What follows is a rather technical (to the layman, at least) presentation on grafting, cloning, pollination, and cultivars, given by a dedicated cadre of hard-core aficionados. An audience member asks, “Did you say hand-pollinating?” The veteran seated next to me whispers earnestly, “Very important.” Right on cue, a hand-pollination video with cheesy music starts. The video host demonstrates the process, showing how to identify male flowers, collect pollen, and place it on the stigma. “Look for the powdery stuff, use it the same hour, and go in only once. If you go in and out multiple times, you’ll get a fruit with a lot of seeds.”

The argot is leavened a bit by the reminiscences of Nino Cupaiuolo, former president of the California Cherimoya Association. Cupaiuolo, a trim, dapper man in his 70s, seems the archetypal gentleman farmer. “I tasted a cherimoya one time. I saw it in the market; I had no idea what it was. I bought it, I liked it, I planted it. And that was the beginning of my love relationship with cherimoyas. That seed — and this is the luck of the beginner — turned out to be one of the varieties that you’ll taste tonight, the ‘fortuna’. Once I found out I had a good thing, a good tree, I named it ‘fortuna’. Most people that come up with new varieties that they like, they name them after their wives. My wife is not named Fortuna.”

Underscoring the capricious nature of the fruit known to many as the ‘custard apple’, Cupaiuolo cautions, “Cherimoyas are like shooting at a moving target: what they do one year will not happen the next year — you have to be prepared for surprises. Everything you’ve heard so far tonight is true and correct, but we don’t know if it will be true and correct next year.”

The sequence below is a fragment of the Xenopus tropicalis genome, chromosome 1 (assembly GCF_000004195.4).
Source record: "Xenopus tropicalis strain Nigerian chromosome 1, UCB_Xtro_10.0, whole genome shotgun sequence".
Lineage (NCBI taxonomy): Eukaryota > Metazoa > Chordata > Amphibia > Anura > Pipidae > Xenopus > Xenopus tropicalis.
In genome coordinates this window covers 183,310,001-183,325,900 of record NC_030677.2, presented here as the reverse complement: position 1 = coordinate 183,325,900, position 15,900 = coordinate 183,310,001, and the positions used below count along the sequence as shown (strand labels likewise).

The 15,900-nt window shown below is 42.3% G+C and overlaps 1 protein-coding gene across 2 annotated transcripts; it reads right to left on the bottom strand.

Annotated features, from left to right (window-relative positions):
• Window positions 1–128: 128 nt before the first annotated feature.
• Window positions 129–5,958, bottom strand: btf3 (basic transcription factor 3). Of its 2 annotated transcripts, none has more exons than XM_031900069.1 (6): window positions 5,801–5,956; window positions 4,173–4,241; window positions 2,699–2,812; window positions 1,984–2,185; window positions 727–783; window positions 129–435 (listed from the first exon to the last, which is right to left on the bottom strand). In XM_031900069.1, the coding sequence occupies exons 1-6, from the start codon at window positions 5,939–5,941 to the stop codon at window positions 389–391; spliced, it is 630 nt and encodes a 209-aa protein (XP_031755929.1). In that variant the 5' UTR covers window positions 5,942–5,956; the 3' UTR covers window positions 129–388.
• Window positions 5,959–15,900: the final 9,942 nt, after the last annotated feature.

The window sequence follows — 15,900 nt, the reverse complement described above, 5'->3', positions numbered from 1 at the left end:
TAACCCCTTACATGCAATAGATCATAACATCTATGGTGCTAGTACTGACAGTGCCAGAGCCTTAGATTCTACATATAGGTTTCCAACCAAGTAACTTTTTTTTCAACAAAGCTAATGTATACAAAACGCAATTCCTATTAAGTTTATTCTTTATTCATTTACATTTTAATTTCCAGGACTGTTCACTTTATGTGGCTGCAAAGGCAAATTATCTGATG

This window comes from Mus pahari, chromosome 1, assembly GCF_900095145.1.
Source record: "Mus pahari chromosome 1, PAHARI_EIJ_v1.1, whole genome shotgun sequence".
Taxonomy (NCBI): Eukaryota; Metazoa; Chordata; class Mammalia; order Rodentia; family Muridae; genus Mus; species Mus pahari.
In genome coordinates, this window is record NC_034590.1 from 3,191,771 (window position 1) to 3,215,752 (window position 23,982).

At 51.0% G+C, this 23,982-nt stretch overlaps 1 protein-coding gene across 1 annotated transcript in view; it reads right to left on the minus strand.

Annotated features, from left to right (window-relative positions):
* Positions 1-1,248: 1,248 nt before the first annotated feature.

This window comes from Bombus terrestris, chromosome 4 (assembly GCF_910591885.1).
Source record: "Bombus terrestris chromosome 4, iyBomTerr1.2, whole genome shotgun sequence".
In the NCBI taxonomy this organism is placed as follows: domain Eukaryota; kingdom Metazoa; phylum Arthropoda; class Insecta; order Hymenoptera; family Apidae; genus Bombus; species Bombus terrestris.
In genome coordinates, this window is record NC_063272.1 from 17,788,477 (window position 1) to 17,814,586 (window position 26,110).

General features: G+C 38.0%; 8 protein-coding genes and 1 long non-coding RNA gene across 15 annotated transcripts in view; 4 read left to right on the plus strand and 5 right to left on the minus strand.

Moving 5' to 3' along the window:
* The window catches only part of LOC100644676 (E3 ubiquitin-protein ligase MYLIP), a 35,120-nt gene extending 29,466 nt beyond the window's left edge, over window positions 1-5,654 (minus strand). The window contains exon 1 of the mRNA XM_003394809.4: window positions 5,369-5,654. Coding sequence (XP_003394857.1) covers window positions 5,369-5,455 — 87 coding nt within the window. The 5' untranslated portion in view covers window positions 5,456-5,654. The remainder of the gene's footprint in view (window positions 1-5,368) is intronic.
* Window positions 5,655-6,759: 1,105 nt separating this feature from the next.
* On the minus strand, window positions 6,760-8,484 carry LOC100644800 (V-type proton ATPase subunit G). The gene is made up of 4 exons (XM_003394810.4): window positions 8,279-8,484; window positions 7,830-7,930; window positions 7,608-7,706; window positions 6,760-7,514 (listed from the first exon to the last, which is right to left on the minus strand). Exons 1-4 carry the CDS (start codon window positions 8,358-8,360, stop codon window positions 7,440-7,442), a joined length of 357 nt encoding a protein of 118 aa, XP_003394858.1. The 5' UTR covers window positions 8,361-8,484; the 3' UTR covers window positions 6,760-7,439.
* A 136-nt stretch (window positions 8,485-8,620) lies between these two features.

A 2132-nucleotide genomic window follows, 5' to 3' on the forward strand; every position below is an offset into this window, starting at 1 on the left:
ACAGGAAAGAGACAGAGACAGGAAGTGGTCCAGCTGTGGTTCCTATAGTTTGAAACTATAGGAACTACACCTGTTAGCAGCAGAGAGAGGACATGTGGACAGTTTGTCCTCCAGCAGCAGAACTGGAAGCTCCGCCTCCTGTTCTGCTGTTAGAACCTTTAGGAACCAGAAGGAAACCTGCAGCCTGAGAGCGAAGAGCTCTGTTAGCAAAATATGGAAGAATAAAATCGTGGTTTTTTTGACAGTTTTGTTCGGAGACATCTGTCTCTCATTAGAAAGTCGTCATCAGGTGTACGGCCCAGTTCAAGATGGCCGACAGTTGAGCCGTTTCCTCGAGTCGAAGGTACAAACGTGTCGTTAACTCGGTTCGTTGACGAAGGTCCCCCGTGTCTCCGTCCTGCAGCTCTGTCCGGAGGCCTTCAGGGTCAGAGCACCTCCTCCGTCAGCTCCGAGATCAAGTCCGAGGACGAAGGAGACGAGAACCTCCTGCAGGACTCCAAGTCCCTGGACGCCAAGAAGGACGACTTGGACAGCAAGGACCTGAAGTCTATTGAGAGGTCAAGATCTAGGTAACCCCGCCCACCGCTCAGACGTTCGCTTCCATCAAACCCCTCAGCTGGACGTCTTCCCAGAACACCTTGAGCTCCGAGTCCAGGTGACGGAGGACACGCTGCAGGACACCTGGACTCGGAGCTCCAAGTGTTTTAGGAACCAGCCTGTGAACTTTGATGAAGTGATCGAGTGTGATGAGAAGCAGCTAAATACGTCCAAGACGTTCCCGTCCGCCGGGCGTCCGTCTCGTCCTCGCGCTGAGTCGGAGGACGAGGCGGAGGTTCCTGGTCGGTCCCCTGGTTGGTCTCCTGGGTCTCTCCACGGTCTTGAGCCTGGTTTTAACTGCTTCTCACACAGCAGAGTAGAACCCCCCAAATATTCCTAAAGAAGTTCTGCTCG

Strongest draw of the night is the tasting, and Del Hotal cautions us not to rush the tables. A dozen types of cherimoyas have been cut up and placed on paper plates, next to cups into which samplers are encouraged to save the seeds. My first cherimoya is the ‘fornilla #3’, spritely with a citrus tang, then the ‘Whaley’, sweet with yeasty/winey undertones. The ‘Pierce’ displays the classic bubblegum flavor, as does the less intense ‘ox heart’. ‘The Booth’, on the other hand, gives off a sulfurous note, while the atemoya (a hybrid of a cherimoya and a sugar apple) is rubbery and bitter — altogether too funky for my tastes. More palatable are the pear-like flavors of the ‘Needham’ and the nice sweet-tart balance of the ‘fortuna’, which is redolent of mango.